Just on the facts, Greenwald’s tweet is both wrong and misleading. A majority of liberals oppose the NSA’s surveillance. A majority of Democrats support reductions in military spending, in sharp contrast to other Americans. And Democrats are significantly less likely than other Americans to support the use of drones, and are significantly less likely to care about region or citizenship.
All of this, of course, corresponds with the conventional wisdom that the Democratic left is generally strong on civil liberties and opposed to militarism. It confirms another point everyone already knows, too: that the left is less motivated by self-interest than the right. A majority of liberals have stuck to their principles even though a Democrat is in the White House; this is in sharp contrast to the blatantly opportunistic reversal by the right once Bush left office.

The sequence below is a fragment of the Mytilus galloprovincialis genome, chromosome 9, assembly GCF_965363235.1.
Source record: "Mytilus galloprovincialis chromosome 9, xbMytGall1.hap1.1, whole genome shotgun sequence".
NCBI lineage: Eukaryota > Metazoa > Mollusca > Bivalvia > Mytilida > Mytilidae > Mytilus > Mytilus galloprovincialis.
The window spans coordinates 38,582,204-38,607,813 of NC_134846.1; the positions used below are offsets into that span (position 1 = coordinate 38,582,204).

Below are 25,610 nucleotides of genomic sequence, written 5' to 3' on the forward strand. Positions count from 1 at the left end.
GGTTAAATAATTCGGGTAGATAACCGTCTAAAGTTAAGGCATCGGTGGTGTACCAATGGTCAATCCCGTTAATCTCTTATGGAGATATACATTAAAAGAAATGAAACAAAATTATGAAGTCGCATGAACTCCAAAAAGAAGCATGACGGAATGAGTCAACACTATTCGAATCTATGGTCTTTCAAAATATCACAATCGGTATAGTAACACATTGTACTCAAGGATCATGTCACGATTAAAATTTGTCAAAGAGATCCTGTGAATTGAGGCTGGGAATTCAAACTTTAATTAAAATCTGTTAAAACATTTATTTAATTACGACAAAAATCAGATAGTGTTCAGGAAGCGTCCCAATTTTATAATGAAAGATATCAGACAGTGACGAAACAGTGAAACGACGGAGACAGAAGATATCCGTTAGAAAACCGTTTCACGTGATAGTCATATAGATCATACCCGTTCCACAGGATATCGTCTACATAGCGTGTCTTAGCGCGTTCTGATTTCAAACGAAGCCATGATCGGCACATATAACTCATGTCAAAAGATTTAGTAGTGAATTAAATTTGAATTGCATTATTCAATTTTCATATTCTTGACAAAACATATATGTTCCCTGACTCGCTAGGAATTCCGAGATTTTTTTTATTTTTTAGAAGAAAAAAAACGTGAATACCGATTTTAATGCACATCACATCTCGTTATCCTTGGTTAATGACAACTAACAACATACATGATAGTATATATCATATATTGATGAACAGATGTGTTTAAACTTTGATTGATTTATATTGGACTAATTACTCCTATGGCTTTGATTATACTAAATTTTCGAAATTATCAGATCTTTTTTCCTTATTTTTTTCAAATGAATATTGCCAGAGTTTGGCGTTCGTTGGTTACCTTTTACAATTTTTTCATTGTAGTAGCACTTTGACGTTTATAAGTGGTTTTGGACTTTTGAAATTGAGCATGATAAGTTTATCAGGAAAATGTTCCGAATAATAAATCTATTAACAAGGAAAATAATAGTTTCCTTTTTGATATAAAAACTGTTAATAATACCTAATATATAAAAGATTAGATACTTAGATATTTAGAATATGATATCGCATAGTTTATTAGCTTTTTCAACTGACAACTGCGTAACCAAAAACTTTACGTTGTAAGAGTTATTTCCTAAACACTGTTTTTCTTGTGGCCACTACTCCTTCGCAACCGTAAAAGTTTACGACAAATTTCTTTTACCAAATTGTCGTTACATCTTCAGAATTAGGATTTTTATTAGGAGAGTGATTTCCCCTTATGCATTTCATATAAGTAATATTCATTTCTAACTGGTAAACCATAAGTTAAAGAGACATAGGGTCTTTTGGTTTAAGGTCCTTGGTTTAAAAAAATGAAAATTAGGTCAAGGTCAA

It’s true that the American left is less myopically obsessed with Greenwald’s pet issues than Greenwald is. Progressives tend to prioritize issues like poverty, human rights, social justice, and the environment. Greenwald’s issues are relevant to these concerns, but less consequential and determinative than other problems. More people die of basic malnutrition and preventable disease than drone attacks. Private-sector infringements upon privacy are far more pervasive and invasive than those associated with NSA surveillance.
Progressive priorities also differ from Greenwald’s insofar as they often run against the immediate interests of white, middle-to-upper class American men. He can’t monetize them as easily as he can monetize Snowden’s documents (which remain mostly secret), and he can’t use them to pander to the same lucrative niche audience of libertarians eager to co-opt liberal support towards nefarious ends. Or of gross right-wingers who simply enjoy the petty spectacle of trying to hoist progressives by their own petards.